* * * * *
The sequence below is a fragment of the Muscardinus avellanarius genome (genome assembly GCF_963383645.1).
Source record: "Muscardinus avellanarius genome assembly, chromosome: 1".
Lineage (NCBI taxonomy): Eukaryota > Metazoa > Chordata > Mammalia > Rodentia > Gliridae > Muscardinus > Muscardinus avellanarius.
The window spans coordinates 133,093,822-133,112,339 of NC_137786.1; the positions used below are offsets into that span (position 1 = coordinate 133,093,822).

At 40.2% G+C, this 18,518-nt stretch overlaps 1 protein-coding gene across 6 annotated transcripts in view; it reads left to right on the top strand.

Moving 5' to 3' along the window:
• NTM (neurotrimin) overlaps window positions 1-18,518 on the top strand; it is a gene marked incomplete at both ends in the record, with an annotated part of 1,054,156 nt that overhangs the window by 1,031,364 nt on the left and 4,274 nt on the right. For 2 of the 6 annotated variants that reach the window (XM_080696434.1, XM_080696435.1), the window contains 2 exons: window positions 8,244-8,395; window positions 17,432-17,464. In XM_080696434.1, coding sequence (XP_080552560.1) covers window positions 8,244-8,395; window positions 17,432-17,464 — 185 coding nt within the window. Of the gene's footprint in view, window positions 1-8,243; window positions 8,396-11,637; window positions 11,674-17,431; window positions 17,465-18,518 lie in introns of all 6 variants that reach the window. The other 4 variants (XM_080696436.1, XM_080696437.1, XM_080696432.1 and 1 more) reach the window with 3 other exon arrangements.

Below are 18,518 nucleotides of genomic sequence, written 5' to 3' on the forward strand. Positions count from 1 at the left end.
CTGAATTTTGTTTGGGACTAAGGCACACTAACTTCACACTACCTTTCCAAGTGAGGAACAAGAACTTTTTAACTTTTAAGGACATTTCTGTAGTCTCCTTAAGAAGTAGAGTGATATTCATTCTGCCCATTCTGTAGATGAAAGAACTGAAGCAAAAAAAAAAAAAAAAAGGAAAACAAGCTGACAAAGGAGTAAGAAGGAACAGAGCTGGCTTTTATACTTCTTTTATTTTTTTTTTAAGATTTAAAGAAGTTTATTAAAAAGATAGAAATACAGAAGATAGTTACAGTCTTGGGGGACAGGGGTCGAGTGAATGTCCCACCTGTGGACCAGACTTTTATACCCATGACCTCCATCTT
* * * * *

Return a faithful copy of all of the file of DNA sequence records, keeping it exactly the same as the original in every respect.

The sequence below is a fragment of the Muscardinus avellanarius genome (genome assembly GCF_963383645.1).
Source record: "Muscardinus avellanarius genome assembly, chromosome: 1".
Lineage (NCBI taxonomy): Eukaryota > Metazoa > Chordata > Mammalia > Rodentia > Gliridae > Muscardinus > Muscardinus avellanarius.
The window spans coordinates 133,093,822-133,112,339 of NC_137786.1; the positions used below are offsets into that span (position 1 = coordinate 133,093,822).

At 40.2% G+C, this 18,518-nt stretch overlaps 1 protein-coding gene across 6 annotated transcripts in view; it reads left to right on the top strand.

Moving 5' to 3' along the window:
• NTM (neurotrimin) overlaps window positions 1-18,518 on the top strand; it is a gene marked incomplete at both ends in the record, with an annotated part of 1,054,156 nt that overhangs the window by 1,031,364 nt on the left and 4,274 nt on the right. For 2 of the 6 annotated variants that reach the window (XM_080696434.1, XM_080696435.1), the window contains 2 exons: window positions 8,244-8,395; window positions 17,432-17,464. In XM_080696434.1, coding sequence (XP_080552560.1) covers window positions 8,244-8,395; window positions 17,432-17,464 — 185 coding nt within the window. Of the gene's footprint in view, window positions 1-8,243; window positions 8,396-11,637; window positions 11,674-17,431; window positions 17,465-18,518 lie in introns of all 6 variants that reach the window. The other 4 variants (XM_080696436.1, XM_080696437.1, XM_080696432.1 and 1 more) reach the window with 3 other exon arrangements.

Below are 18,518 nucleotides of genomic sequence, written 5' to 3' on the forward strand. Positions count from 1 at the left end.
CTGAATTTTGTTTGGGACTAAGGCACACTAACTTCACACTACCTTTCCAAGTGAGGAACAAGAACTTTTTAACTTTTAAGGACATTTCTGTAGTCTCCTTAAGAAGTAGAGTGATATTCATTCTGCCCATTCTGTAGATGAAAGAACTGAAGCAAAAAAAAAAAAAAAAAGGAAAACAAGCTGACAAAGGAGTAAGAAGGAACAGAGCTGGCTTTTATACTTCTTTTATTTTTTTTTTAAGATTTAAAGAAGTTTATTAAAAAGATAGAAATACAGAAGATAGTTACAGTCTTGGGGGACAGGGGTCGAGTGAATGTCCCACCTGTGGACCAGACTTTTATACCCATGACCTCCATCTT